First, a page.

Sri Lanka to ban niqab and not just burqa

By Vyshnavy Velrajh

Sri Lanka is to ban the niqab and not just the burqa, Minister of Public Security Rear Admiral (Retd.) Dr. Sarath Weerasekera said.

Weerasekera told Colombo Gazette that a Cabinet paper prepared and signed by him to ban the wearing of face veils in Sri Lanka includes both the niqab and the burqa.

The niqab covers the face of the wearer except the eyes, while the burqa covers the entire face of the wearer from onlookers, including the eyes.

Minister Weerasekera said the Cabinet paper that has been signed bans the wearing of face veils that cover the face of the wearer and hence includes both.

He said therefore, a decision was taken to ban both the niqab and burqa over national security concerns.

The Minister further said however, the hijab will not be banned as it reveals the face of the wearer and poses no threat.

“This Cabinet paper seeks to ban the wearing of face covers that cannot be removed in public upon request, and it includes the burqa and the niqab,” he said.

He further added that masks and full-face helmets can be removed in public upon requests made for identification and for security concerns, but that such a removal of religious clothing cannot be done in public.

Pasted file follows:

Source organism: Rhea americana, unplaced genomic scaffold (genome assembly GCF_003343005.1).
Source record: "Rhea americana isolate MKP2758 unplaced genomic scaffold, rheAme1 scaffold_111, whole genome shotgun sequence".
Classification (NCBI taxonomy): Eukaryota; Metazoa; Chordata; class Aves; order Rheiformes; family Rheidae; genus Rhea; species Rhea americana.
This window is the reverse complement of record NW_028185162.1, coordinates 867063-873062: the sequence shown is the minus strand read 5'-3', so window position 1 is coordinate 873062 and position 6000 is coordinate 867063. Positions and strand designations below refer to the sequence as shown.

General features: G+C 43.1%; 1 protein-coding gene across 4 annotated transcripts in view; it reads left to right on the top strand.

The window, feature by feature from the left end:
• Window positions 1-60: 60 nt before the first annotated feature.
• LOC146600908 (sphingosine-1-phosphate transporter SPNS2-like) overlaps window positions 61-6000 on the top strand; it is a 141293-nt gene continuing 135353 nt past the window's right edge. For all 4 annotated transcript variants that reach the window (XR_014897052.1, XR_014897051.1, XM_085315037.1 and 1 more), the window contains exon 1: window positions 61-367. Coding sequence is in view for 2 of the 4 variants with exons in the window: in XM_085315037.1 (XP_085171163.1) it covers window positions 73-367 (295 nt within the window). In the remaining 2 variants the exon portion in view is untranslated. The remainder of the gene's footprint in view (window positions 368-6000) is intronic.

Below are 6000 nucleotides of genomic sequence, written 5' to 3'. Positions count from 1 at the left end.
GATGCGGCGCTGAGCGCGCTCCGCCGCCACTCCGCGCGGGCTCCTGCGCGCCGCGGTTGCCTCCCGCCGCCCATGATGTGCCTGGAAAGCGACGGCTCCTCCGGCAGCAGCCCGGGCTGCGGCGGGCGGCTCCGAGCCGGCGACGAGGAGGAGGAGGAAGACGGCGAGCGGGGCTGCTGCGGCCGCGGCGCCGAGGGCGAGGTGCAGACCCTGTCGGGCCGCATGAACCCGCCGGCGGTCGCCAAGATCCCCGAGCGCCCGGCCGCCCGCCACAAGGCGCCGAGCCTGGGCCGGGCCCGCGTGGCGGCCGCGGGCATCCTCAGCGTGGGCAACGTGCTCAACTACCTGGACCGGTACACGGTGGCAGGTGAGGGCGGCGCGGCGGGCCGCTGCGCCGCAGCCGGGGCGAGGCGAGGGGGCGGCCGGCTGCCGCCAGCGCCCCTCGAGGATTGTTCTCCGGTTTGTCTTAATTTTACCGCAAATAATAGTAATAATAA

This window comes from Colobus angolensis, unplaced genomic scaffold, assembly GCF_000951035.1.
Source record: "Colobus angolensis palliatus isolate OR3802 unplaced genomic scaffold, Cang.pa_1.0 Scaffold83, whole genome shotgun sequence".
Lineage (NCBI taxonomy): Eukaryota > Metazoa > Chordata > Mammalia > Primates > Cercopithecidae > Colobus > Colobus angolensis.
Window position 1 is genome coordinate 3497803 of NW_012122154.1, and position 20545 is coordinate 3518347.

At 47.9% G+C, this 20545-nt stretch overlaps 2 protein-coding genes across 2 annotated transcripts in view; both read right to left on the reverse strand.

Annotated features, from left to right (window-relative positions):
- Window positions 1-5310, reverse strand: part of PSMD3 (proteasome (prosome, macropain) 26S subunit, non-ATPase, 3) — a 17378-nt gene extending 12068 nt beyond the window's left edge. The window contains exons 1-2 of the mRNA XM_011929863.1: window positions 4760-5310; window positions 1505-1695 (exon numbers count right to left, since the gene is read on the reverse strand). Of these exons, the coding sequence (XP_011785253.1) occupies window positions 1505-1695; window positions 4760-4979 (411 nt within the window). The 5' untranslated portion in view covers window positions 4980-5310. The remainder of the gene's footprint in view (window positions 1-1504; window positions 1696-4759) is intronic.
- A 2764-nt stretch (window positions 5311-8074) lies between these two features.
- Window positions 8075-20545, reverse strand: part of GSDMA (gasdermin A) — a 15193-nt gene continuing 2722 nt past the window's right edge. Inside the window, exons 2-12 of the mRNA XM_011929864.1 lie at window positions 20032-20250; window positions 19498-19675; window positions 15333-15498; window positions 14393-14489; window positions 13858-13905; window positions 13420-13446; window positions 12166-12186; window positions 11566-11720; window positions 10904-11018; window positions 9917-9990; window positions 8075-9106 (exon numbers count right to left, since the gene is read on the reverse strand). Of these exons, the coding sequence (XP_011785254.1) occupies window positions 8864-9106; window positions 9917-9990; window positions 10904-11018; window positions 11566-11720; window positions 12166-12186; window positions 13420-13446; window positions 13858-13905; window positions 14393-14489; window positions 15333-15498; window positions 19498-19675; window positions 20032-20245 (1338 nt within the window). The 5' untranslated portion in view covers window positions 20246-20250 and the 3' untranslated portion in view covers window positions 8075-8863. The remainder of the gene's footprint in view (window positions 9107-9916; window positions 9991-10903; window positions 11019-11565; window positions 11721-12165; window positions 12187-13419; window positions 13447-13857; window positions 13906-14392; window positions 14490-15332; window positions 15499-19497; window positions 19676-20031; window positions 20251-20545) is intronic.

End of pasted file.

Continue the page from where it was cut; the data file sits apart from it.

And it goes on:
Minister Sarath Weerasekera said the cabinet paper on the ban has been signed and submitted to the Cabinet of Ministers for approval.

He said it will be included in the Cabinet’s agenda at the next meeting, where it will be discussed and a final decision will be taken.

On Saturday (13), Minister Weerasekera said that he has signed the Cabinet paper to ban the wearing of face veils including the burqa in public. He said that wearing a face veil in public would directly affect the national security of the country.

This came a week after 51.2% of people of Switzerland voted in favour of banning the wearing of face covers in public, including the burqa and niqab, in a referendum. France became the first European country in 2011 to ban the wearing of the full-face veil in public, which was followed by a similar ban in Belgium the same year. (Colombo Gazette)